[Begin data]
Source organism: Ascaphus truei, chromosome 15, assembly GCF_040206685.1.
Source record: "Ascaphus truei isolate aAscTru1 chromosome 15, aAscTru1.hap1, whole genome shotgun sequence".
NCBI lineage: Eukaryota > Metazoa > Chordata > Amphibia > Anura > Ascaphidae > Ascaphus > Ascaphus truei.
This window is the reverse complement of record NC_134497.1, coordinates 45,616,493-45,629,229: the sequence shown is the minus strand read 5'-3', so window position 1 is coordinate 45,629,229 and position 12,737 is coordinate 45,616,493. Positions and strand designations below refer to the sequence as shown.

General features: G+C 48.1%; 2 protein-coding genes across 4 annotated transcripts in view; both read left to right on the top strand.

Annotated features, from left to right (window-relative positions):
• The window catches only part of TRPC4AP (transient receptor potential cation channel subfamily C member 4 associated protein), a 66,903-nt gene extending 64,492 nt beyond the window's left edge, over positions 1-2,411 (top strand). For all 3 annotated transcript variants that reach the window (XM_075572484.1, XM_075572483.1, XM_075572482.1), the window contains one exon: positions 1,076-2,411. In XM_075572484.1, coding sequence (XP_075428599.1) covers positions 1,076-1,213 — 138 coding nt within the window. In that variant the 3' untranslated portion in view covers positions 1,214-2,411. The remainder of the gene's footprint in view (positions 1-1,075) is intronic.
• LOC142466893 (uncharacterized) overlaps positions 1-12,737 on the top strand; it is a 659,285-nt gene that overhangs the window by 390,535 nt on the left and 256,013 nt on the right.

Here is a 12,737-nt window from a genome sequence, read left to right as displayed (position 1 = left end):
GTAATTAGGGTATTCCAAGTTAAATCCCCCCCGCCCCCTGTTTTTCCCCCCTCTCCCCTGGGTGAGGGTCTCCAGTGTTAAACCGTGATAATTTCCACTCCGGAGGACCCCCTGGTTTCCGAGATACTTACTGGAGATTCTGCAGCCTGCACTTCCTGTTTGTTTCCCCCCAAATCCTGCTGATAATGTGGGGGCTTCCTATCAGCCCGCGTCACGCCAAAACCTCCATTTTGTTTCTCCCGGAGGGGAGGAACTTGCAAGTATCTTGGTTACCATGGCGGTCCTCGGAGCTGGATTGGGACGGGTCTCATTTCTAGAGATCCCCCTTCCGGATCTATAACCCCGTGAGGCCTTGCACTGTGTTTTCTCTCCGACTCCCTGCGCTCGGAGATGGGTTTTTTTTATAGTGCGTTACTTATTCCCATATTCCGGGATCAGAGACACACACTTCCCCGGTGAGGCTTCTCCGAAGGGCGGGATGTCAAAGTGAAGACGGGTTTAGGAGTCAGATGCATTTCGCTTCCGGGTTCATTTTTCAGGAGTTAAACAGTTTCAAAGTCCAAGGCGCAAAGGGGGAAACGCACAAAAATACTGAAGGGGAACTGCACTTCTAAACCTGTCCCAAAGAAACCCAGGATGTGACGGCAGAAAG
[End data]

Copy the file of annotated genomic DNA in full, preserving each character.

Source organism: Ascaphus truei, chromosome 15, assembly GCF_040206685.1.
Source record: "Ascaphus truei isolate aAscTru1 chromosome 15, aAscTru1.hap1, whole genome shotgun sequence".
NCBI lineage: Eukaryota > Metazoa > Chordata > Amphibia > Anura > Ascaphidae > Ascaphus > Ascaphus truei.
This window is the reverse complement of record NC_134497.1, coordinates 45,616,493-45,629,229: the sequence shown is the minus strand read 5'-3', so window position 1 is coordinate 45,629,229 and position 12,737 is coordinate 45,616,493. Positions and strand designations below refer to the sequence as shown.

General features: G+C 48.1%; 2 protein-coding genes across 4 annotated transcripts in view; both read left to right on the top strand.

Annotated features, from left to right (window-relative positions):
• The window catches only part of TRPC4AP (transient receptor potential cation channel subfamily C member 4 associated protein), a 66,903-nt gene extending 64,492 nt beyond the window's left edge, over positions 1-2,411 (top strand). For all 3 annotated transcript variants that reach the window (XM_075572484.1, XM_075572483.1, XM_075572482.1), the window contains one exon: positions 1,076-2,411. In XM_075572484.1, coding sequence (XP_075428599.1) covers positions 1,076-1,213 — 138 coding nt within the window. In that variant the 3' untranslated portion in view covers positions 1,214-2,411. The remainder of the gene's footprint in view (positions 1-1,075) is intronic.
• LOC142466893 (uncharacterized) overlaps positions 1-12,737 on the top strand; it is a 659,285-nt gene that overhangs the window by 390,535 nt on the left and 256,013 nt on the right.

Here is a 12,737-nt window from a genome sequence, read left to right as displayed (position 1 = left end):
GTAATTAGGGTATTCCAAGTTAAATCCCCCCCGCCCCCTGTTTTTCCCCCCTCTCCCCTGGGTGAGGGTCTCCAGTGTTAAACCGTGATAATTTCCACTCCGGAGGACCCCCTGGTTTCCGAGATACTTACTGGAGATTCTGCAGCCTGCACTTCCTGTTTGTTTCCCCCCAAATCCTGCTGATAATGTGGGGGCTTCCTATCAGCCCGCGTCACGCCAAAACCTCCATTTTGTTTCTCCCGGAGGGGAGGAACTTGCAAGTATCTTGGTTACCATGGCGGTCCTCGGAGCTGGATTGGGACGGGTCTCATTTCTAGAGATCCCCCTTCCGGATCTATAACCCCGTGAGGCCTTGCACTGTGTTTTCTCTCCGACTCCCTGCGCTCGGAGATGGGTTTTTTTTATAGTGCGTTACTTATTCCCATATTCCGGGATCAGAGACACACACTTCCCCGGTGAGGCTTCTCCGAAGGGCGGGATGTCAAAGTGAAGACGGGTTTAGGAGTCAGATGCATTTCGCTTCCGGGTTCATTTTTCAGGAGTTAAACAGTTTCAAAGTCCAAGGCGCAAAGGGGGAAACGCACAAAAATACTGAAGGGGAACTGCACTTCTAAACCTGTCCCAAAGAAACCCAGGATGTGACGGCAGAAAG